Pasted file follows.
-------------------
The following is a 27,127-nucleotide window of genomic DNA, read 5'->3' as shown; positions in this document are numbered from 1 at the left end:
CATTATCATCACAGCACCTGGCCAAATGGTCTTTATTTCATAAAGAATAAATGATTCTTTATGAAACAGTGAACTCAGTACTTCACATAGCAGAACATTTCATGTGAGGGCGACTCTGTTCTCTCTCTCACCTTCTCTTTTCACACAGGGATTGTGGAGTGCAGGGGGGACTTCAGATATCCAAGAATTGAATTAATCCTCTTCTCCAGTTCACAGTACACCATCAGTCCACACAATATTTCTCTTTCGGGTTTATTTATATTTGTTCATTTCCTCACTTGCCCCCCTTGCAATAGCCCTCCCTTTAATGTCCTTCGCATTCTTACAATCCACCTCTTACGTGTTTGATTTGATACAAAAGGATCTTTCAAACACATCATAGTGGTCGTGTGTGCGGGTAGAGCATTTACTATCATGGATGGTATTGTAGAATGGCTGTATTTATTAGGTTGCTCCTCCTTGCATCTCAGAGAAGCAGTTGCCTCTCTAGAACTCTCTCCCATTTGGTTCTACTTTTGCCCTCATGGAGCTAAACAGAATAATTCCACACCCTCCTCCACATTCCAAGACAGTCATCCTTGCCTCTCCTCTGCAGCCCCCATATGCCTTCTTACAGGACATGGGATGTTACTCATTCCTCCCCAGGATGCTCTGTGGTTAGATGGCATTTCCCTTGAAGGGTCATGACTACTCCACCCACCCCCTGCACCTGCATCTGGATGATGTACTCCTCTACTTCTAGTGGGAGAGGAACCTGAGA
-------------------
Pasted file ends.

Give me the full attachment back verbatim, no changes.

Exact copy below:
The following is a 27,127-nucleotide window of genomic DNA, read 5'->3' as shown; positions in this document are numbered from 1 at the left end:
CATTATCATCACAGCACCTGGCCAAATGGTCTTTATTTCATAAAGAATAAATGATTCTTTATGAAACAGTGAACTCAGTACTTCACATAGCAGAACATTTCATGTGAGGGCGACTCTGTTCTCTCTCTCACCTTCTCTTTTCACACAGGGATTGTGGAGTGCAGGGGGGACTTCAGATATCCAAGAATTGAATTAATCCTCTTCTCCAGTTCACAGTACACCATCAGTCCACACAATATTTCTCTTTCGGGTTTATTTATATTTGTTCATTTCCTCACTTGCCCCCCTTGCAATAGCCCTCCCTTTAATGTCCTTCGCATTCTTACAATCCACCTCTTACGTGTTTGATTTGATACAAAAGGATCTTTCAAACACATCATAGTGGTCGTGTGTGCGGGTAGAGCATTTACTATCATGGATGGTATTGTAGAATGGCTGTATTTATTAGGTTGCTCCTCCTTGCATCTCAGAGAAGCAGTTGCCTCTCTAGAACTCTCTCCCATTTGGTTCTACTTTTGCCCTCATGGAGCTAAACAGAATAATTCCACACCCTCCTCCACATTCCAAGACAGTCATCCTTGCCTCTCCTCTGCAGCCCCCATATGCCTTCTTACAGGACATGGGATGTTACTCATTCCTCCCCAGGATGCTCTGTGGTTAGATGGCATTTCCCTTGAAGGGTCATGACTACTCCACCCACCCCCTGCACCTGCATCTGGATGATGTACTCCTCTACTTCTAGTGGGAGAGGAACCTGAGA